Everybody has their own hardest part. For some people it is ATC communications, for others it is visual maneuvers. For me it was partial panel instrument work in the simulator. Everybody’s experience will be slightly different, including yours. There is no one major test, it is a series of exams along the way that when combined, allow you to operate as a commercial pilot.

Once you have committed to going to ATP, you can start working on your written exams. Before that, there really is not much you can do to prepare.

As I mentioned, I had difficulty in the instrument phase. I overcame this by spending extra time in the simulator and really trying to focus on what was affecting me.

For me the pros were that I finished the program exactly when they said I would, for the exact price and with passing all of my check rides. I cannot think of any cons.



I was impressed with the number when he said it because that was exactly how I asked him and he gave me that answer. I be honest with you for him to be customer service he was not very helpful and he pushed me away for considering ATP as my school. When you advertise zero to cpl and the #1 in America trusted by x y z airline I’m expecting number like the ones you mentioned. Overall his customer service was not good at all he mentioned couple other things that I was like I can’t even call to get contact with someone in the school. Mean while their neighbor school was my friendly and answered all my questions without any problem or " we expecting you to know what you are getting in" type of answer.

I have read a lot of post mentioning that instrument have been the hardest for them. Thank you for giving me your experience. I schedule my discovery flight with another school just because is 60 dollar cheaper than the one for atp and potentially joining a flight club at the Navy base here in Jacksonville FL that they offer discovery flight and couple other things to include training. I haven’t commit to anything yet because I have a lot to do before I can make this decision. Family and other type of things that I need to set up.

Thanks again Chris.


I’ll be honest, I’ve been monitoring this thread since the OP and I have to say after seeing your latest response, I am unsure why you are not considering ATP in your research for a flight school. I think you are missing out on a great opportunity. I want to share some of my feedback for your questions on the OP as well, even though I have an entire thread of my own “Checking in Ground Level” (which yes, includes a success story!):

I entered Credit Private in 2020 with full expectations of what was to be expected between both the flight school and me.

  1. For me the hardest part of the program was during the commercial phase as I struggled with some of the newer maneuvers, having not doing ground reference maneuvers for almost a year plus. How I fixed that is by getting into the simulator during days off or when other lessons were not taking place. I spent hours outside of my scheduled events and on bad weather, slow days, and weekends practicing.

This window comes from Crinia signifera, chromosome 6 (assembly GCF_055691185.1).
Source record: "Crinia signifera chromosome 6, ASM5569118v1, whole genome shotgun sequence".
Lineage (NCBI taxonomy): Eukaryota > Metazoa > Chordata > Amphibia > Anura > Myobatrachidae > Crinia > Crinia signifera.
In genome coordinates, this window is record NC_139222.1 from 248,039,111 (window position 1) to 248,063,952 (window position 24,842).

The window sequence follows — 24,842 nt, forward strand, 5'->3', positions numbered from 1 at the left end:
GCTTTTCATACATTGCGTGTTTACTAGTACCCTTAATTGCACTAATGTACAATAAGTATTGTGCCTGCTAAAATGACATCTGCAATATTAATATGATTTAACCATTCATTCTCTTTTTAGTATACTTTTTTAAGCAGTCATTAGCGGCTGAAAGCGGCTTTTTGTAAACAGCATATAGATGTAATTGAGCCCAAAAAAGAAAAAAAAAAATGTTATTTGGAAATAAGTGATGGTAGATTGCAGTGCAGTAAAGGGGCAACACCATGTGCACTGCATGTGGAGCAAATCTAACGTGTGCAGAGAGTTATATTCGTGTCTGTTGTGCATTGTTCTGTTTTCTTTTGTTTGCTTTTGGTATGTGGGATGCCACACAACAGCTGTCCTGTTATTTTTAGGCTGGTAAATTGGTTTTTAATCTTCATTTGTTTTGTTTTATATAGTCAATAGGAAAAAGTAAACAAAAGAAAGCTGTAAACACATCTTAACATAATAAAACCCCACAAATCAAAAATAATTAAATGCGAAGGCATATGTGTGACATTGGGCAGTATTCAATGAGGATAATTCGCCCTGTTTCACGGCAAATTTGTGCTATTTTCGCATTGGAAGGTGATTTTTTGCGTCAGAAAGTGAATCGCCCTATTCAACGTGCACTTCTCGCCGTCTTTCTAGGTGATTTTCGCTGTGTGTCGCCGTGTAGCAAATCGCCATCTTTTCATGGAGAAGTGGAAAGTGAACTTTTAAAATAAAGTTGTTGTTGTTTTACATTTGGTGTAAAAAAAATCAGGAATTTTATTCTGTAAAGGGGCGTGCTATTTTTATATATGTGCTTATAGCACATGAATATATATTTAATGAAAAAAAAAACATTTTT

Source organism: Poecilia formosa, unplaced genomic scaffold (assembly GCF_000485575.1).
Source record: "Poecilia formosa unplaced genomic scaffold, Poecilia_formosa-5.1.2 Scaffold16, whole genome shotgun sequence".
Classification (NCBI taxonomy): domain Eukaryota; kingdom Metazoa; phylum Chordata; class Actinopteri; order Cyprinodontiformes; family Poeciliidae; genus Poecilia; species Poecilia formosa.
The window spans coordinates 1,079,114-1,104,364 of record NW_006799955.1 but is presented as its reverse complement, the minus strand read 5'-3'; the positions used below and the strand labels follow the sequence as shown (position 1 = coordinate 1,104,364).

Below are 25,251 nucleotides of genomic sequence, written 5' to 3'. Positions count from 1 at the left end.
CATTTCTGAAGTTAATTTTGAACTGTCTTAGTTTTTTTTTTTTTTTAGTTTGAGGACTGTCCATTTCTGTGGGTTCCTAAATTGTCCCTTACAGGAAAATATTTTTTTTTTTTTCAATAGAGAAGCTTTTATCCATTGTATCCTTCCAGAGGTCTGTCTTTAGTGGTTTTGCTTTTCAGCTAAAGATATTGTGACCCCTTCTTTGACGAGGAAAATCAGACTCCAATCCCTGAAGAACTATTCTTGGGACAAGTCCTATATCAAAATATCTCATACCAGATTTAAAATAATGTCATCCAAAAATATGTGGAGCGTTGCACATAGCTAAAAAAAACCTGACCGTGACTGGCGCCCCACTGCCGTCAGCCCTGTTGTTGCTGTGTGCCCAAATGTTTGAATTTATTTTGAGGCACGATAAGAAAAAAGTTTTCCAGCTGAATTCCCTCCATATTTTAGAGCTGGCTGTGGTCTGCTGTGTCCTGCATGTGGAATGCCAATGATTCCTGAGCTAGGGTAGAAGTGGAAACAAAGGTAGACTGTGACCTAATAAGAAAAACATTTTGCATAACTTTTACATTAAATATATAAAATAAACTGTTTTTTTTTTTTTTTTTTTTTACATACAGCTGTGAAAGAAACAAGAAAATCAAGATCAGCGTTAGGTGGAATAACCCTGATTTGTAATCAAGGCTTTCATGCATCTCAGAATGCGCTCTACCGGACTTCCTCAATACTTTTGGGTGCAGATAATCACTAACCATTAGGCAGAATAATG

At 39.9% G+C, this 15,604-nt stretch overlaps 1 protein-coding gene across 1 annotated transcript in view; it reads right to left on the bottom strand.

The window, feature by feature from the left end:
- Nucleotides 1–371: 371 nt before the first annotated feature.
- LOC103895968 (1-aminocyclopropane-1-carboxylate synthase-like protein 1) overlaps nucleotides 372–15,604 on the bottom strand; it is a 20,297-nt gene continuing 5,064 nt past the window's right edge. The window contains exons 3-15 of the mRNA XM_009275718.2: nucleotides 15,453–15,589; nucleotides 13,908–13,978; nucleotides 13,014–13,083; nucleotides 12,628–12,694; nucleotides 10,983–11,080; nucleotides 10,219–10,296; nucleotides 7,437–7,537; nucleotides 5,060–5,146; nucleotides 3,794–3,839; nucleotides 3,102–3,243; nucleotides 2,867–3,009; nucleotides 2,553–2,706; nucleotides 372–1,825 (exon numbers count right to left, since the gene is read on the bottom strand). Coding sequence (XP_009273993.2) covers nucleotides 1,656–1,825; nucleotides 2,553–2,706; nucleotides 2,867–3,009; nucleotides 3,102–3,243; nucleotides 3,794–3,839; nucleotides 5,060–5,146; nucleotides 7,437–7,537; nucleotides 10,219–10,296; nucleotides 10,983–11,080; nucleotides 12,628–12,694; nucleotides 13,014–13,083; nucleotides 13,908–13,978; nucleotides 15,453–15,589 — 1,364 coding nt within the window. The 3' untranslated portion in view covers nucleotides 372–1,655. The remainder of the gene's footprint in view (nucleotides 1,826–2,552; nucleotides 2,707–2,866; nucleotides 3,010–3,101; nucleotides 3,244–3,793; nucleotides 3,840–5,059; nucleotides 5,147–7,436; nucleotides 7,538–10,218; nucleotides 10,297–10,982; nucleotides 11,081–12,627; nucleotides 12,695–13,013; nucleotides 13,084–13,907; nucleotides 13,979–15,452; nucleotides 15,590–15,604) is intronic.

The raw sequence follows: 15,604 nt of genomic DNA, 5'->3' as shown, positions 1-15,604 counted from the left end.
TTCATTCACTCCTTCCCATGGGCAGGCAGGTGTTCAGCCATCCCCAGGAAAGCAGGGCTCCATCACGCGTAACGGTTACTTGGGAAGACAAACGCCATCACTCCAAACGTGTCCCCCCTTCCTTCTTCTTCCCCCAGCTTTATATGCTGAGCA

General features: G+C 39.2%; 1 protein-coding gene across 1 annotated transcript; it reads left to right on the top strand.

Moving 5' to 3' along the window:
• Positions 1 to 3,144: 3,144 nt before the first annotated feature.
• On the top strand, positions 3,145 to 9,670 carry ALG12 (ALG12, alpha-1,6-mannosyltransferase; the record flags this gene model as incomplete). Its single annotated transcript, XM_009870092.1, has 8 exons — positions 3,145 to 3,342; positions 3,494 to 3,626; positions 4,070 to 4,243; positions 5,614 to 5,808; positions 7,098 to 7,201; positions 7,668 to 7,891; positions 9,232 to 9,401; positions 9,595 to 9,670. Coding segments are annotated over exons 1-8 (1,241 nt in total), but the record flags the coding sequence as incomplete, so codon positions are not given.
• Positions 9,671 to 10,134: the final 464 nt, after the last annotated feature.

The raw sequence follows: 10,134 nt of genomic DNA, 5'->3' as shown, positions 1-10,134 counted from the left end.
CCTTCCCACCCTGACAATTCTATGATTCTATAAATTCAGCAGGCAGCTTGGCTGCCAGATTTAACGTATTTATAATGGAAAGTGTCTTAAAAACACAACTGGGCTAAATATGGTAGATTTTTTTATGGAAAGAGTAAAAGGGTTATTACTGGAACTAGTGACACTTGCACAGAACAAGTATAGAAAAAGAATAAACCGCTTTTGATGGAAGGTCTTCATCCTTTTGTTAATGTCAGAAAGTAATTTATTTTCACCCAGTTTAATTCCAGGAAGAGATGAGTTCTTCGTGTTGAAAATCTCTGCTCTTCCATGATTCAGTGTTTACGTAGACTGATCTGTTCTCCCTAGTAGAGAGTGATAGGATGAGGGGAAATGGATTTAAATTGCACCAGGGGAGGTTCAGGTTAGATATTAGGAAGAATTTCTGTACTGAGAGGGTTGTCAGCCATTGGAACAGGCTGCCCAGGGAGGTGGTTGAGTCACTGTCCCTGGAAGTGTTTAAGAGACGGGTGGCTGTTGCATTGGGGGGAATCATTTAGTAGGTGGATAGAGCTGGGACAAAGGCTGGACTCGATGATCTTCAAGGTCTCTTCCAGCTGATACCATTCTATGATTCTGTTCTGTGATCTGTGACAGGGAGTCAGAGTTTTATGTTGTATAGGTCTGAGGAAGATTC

2. After you start the enrollment flow and secure a date, I would say the best way to be prepared is by completing as many writtens as you can. This will help decrease the workload throughout the program when things move quickly. It is doable and the program is designed to complete writtens during each phase, but picture yourself having all the writtens completed and able to study flows, procedures and maneuvers while others are focusing on studying for the written plus what you are. I found myself able to relax a little more than others and when I was instructing for ATP, I HIGHLY recommended to any introductory flight that was enrolling to complete writtens ahead of time.

  3. Refer up to my answer for #1.

  4. ATP delivered what they promised in the expectations, I completed the program on time, in cost range, and with zero checkride failures.

Your comment regarding a $60 cheaper Admission Flight my friend is not a positive attitude if you’re looking for a fast-track program. Imagine sitting reserve as a junior pilot in a regional (or major) airline making 4 hours of pay at home at a minimum $90/hr rate…but now because you delayed your training and opted to attend a flight school that could not deliver what ATP could.

All I have to say is don’t shoot yourself in the foot just because of a phone call, but as I’ve read through the thread I also have had to reread things to understand…maybe the representative didn’t fully receive your question? I doubt the failure rate of ATP is 50% for those that enter in Zero Time, when I was teaching the success rate of ATP was 84%, one of the highest in the country for the number of applicants through any similar program.

I recommend giving ATP a chance and scheduling an Pre-Enrollment Interview and Admission Flight.


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Hi Brady, Thanks for taking time and replying to this post.

Your answer has been helpful, and that’s why I am in this forum to get advice and encouragement, guidance in how to set up my goal. In reference to the discovery flight I said that because the school that offered had the decency to heard me and have a conversation with someone who has aspiration in this industry. I want to do a discovery flight with ATP too I just like to see other school around and on top of that I can log this hours according to the flight club at the navy base. So I think I’m heading in the right direction. This is like the first time I had to jump out of a plane in the military, zero experience and a week in I was jumping from a c130, trust me is never fun to jump out of a door from the plane.
I am planning a head other things that I have to take account before making this big decision, I have to take in consideration my family and set up for all of us to be just fine for 7 months. While I sit here and responded to this ATP sent me an email to set up pre-enrollment interview. I want to get ahead of the game as much as I can and taking a later start date is going to help me to get ready and take the test and maybe even get some more flight time or some light training with the navy flight club. We’ll see,
Again thank you for your time and advice.